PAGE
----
Oral immunotherapy (OIT) is a promising investigational therapy for food allergy. Clinical trials in peanut, milk, egg, and wheat allergy provide evidence that OIT can effectively desensitize a majority of individuals to a food allergen. While a portion of subjects demonstrate sustained unresponsiveness, the majority regain sensitivity with allergen avoidance. The safety and tolerability of OIT continue to limit its use in some patients. Virtually all studies report adverse reactions that are more frequent during dose escalation but may also occur during maintenance therapy...
2016: Annals of Nutrition & Metabolism
F C van Erp, R J B Klemans, Y Meijer, C K van der Ent, A C Knulst
Instead of relying on crude peanut extract, component-resolved diagnostics (CRD) uses sensitization to allergenic proteins within peanut. In this review, we describe the recent advances and future perspectives of the use of CRD in the management of peanut-allergic patients. There is strong evidence that sensitization to Ara h 2 is the best predictor for clinically relevant peanut allergy in children and adults. Isolated sensitization to other peanut components is only rarely present in patients with systemic reactions to peanut...
2016: Current Treatment Options in Allergy
L Vila, A Amado
No abstract text is available yet for this article.
2016: Journal of Investigational Allergology & Clinical Immunology
Valérie Trendelenburg, Katharina Blümchen
During recent years increasing research has been conducted on casual treatment options for food allergy, with focus on oral immunotherapy (OIT) for hen's egg, cow's milk and peanut allergy. Several studies could show that OIT leads to desensitization or an increase of threshold. However, severe adverse events during this treatment are not uncommon. Whether OIT leads to a sustained, 'robust' development of tolerance in patients has not yet been thoroughly investigated. Besides OIT, some studies on sublingual (SLIT) and epicutaneous immunotherapy (EPIT) were performed, aiming to improve the safety profile...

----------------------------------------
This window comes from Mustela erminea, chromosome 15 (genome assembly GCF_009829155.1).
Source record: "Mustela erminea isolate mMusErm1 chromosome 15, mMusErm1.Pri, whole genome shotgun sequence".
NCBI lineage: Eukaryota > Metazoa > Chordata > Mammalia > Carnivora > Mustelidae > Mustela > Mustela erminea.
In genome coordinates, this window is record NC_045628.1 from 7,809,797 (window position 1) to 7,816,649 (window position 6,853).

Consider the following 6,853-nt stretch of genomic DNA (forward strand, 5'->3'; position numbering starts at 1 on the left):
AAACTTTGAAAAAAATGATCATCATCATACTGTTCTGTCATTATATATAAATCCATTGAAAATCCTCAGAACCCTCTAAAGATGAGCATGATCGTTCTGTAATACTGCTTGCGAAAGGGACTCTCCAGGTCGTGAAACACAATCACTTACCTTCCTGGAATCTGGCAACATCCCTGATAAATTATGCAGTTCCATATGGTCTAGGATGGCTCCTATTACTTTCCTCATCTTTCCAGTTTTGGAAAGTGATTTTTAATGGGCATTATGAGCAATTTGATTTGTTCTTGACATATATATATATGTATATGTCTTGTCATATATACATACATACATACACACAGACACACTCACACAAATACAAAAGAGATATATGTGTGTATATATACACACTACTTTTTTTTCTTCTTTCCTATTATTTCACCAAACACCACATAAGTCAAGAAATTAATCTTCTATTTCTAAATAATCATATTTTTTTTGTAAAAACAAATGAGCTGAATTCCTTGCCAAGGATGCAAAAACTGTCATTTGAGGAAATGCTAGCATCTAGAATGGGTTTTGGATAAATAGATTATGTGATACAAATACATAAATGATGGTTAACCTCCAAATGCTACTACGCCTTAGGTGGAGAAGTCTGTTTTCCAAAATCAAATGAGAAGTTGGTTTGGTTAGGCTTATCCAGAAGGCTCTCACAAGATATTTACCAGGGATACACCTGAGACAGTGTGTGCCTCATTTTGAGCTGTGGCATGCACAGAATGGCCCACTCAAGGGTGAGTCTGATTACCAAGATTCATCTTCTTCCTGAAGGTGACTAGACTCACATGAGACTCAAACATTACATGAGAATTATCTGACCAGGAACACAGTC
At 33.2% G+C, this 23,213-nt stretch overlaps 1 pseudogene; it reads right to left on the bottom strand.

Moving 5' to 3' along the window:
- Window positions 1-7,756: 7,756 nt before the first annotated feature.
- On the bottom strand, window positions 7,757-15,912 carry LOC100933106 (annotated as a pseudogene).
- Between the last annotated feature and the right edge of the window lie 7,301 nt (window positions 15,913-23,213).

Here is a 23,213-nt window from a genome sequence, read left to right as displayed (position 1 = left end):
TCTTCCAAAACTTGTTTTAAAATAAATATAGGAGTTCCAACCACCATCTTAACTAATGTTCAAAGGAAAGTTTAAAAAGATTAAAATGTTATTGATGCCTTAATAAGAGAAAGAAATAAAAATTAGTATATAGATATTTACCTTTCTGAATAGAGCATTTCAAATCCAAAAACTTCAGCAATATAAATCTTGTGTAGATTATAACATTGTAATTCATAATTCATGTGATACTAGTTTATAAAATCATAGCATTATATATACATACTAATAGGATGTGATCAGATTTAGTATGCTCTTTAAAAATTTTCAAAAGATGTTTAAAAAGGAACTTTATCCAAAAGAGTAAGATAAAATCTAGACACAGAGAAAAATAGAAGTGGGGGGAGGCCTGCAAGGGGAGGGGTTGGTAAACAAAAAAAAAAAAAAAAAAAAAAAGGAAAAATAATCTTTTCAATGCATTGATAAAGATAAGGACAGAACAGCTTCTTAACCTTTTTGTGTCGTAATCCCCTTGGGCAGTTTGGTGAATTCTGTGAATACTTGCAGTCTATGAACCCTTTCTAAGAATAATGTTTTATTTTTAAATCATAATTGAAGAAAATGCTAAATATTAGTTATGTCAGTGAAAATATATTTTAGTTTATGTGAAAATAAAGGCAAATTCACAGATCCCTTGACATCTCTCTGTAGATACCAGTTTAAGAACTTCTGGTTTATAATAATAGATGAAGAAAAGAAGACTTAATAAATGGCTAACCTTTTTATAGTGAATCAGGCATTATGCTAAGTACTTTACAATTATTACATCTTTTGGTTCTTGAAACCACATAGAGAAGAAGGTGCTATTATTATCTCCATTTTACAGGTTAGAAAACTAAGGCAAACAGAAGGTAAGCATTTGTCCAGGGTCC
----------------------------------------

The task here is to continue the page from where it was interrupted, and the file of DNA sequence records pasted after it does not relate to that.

July 2016: Bundesgesundheitsblatt, Gesundheitsforschung, Gesundheitsschutz
Sara Benedé, Ana Belen Blázquez, David Chiang, Leticia Tordesillas, M Cecilia Berin
Food allergy has rapidly increased in prevalence, suggesting an important role for environmental factors in disease susceptibility. The immune response of food allergy is characterized by IgE production, and new findings from mouse and human studies indicate an important role of the cytokine IL-9, which is derived from both T cells and mast cells, in disease manifestations. Emerging evidence suggests that route of exposure to food, particularly peanut, is important. Exposure through the skin promotes sensitization while early exposure through the gastrointestinal tract promotes tolerance...
May 2016: EBioMedicine
M Ponce, S C Diesner, Z Szépfalusi, T Eiwegger
IgE-mediated reactions to food allergens are the most common cause of anaphylaxis in childhood. Although allergies to cow's milk, egg, or soy proteins, in contrast to peanut and tree nut allergens, resolve within the first 6 years of life in up to 60% due to natural tolerance development, this process is not well understood. At present, there is no cure or treatment for food allergy that would result in an induction of tolerance to the symptom-eliciting food. Avoidance, providing an emergency plan and education, is the standard of treatment...
October 2016: Allergy
Kirsten Beyer, Bodo Niggemann
IgE-mediated immediate type reactions are the most common form of food allergy in childhood. Primary (often in early childhood) and secondary (often pollen-associated) allergies can be distinguished by their level of severity. Hen's egg, cow's milk and peanut are the most common elicitors of primary food allergy. Tolerance development in hen's egg and cow's milk allergy happens frequently whereas peanut allergy tends toward a lifelong disease. For the diagnostic patient history, detection of sensitization and (in many cases) oral food challenges are necessary...
June 2016: Bundesgesundheitsblatt, Gesundheitsforschung, Gesundheitsschutz
Kamal D Srivastava, Alyssa Siefert, Tarek M Fahmy, Michael J Caplan, Xiu-Min Li, Hugh A Sampson
BACKGROUND: Treatments to reverse peanut allergy remain elusive. Current clinical approaches using peanut oral/sublingual immunotherapy are promising, but concerns about safety and long-term benefit remain a barrier to wide use. Improved methods of delivering peanut-specific immunotherapy are needed. OBJECTIVE: We sought to investigate the efficacy and safety of peanut oral immunotherapy using CpG-coated poly(lactic-co-glycolic acid) nanoparticles containing peanut extract (CpG/PN-NPs) in a murine model of peanut allergy...